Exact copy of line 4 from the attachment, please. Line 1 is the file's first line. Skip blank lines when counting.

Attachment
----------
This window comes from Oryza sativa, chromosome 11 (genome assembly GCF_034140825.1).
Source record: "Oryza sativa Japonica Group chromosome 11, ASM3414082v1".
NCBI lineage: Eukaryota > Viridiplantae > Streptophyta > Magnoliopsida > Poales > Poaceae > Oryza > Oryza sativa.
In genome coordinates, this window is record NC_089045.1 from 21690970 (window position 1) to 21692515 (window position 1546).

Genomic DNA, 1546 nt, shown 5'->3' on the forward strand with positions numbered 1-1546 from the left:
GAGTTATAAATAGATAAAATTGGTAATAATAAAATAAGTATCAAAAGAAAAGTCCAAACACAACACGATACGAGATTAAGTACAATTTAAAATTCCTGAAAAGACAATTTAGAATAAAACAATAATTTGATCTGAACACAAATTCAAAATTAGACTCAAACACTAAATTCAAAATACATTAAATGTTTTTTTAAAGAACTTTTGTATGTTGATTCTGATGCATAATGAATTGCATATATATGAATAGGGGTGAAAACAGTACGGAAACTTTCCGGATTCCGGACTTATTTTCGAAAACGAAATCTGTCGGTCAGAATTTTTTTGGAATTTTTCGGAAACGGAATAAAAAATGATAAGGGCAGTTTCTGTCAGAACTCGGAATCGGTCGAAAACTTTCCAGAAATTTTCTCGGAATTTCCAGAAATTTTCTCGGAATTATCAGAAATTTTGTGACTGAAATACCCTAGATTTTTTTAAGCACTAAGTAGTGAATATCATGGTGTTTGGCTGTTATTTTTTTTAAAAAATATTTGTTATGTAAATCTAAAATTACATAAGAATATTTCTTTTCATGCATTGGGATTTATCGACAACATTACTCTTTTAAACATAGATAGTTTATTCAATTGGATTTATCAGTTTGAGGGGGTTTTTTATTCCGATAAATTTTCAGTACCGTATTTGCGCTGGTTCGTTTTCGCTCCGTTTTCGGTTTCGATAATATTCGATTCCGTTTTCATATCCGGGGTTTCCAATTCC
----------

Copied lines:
In genome coordinates, this window is record NC_089045.1 from 21690970 (window position 1) to 21692515 (window position 1546).